And so on
February 14 Inner City
Press asked Nesirky to explain the discrepancy, and reiterated the
request to know who else was on the flight, and how much it cost.
asking Inner City Press to “read
[its] blog” and then denied
there was any contradiction:
I wanted to ask you about this, the flying by UNMIS of
Ahmed Haroun, who is indicted by the ICC. And earlier response from
your office had said that…
Matthew, why don’t you read out what your blog
don’t you read out…?
No, what I would like to know, I’d like to know what
your response is.
don’t you read out what the top of your blog said today? Do
you want to read out the top, what your blog actually says?
I’d like… okay, fine, I mean… I guess that… I
was trying to ask you a question. I thought that was the purpose of
I mean, just ask the question, but…
Yeah, my question is, how is it consistent with the
response that I got that said that there were these pre-existing
seats and were done at no additional cost to the Mission with Mr.
[Haile] Menkerios’ statement that there was a special helicopter
used because there are no regular flights to Abyei. How are the two
consistent? And what was the cost to Abyei? And…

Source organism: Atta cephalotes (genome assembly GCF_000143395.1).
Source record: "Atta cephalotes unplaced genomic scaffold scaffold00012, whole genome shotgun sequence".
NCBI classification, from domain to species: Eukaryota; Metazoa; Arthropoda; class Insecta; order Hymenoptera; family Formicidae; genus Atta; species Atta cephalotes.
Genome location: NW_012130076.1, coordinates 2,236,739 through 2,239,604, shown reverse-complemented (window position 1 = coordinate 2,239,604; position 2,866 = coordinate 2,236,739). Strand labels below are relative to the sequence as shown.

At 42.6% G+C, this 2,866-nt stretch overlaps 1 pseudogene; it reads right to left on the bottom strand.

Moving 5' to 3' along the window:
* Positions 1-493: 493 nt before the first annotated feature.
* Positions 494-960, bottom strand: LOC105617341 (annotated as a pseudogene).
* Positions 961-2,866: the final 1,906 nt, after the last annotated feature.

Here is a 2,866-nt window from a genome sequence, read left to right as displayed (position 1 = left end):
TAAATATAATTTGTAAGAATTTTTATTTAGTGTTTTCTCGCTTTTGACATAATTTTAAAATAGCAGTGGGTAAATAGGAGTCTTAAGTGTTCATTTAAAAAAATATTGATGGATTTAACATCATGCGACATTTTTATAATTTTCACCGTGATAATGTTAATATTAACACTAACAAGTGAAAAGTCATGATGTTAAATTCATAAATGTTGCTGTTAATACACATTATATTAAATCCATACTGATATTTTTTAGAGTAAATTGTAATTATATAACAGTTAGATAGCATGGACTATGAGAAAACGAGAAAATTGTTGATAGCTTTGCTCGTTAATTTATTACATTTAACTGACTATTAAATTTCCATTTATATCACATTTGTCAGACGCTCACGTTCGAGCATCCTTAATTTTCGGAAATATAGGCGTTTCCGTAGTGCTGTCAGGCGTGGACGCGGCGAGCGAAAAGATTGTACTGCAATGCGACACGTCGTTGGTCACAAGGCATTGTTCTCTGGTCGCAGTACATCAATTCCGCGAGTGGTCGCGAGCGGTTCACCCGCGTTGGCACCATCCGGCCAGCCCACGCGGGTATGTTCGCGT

I think there is a very clear answer to this. And that is
that, at the request of the Government and when space is available,
UNMIS provides seats on its flights to Government officials on
official business related to the peace process, and without any
financial implications to the Government and at no additional
operational costs to the Mission. This means that, as part of the
Mission's mandate, the cost of transporting Government officials,
whether it is on a regular or a special flight, is already allocated
in the Mission's budget and so there is no question of it incurring
any additional operational costs.
UN's Ban & spox Nesirky, cost of flying ICC indictee not shown
case — and as mentioned indeed by the Special
Representative of the Secretary-General, Mr. Menkerios — a regular
flight was not available and therefore UNMIS transported Governor
Haroun as part of its mandate to provide good offices to the parties,
under the Comprehensive Peace Agreement, in their efforts to resolve
their differences through dialogue and negotiations.
think you will recall, at the time there were clashes in Abyei
going on at the time, and those clashes threatened to escalate. And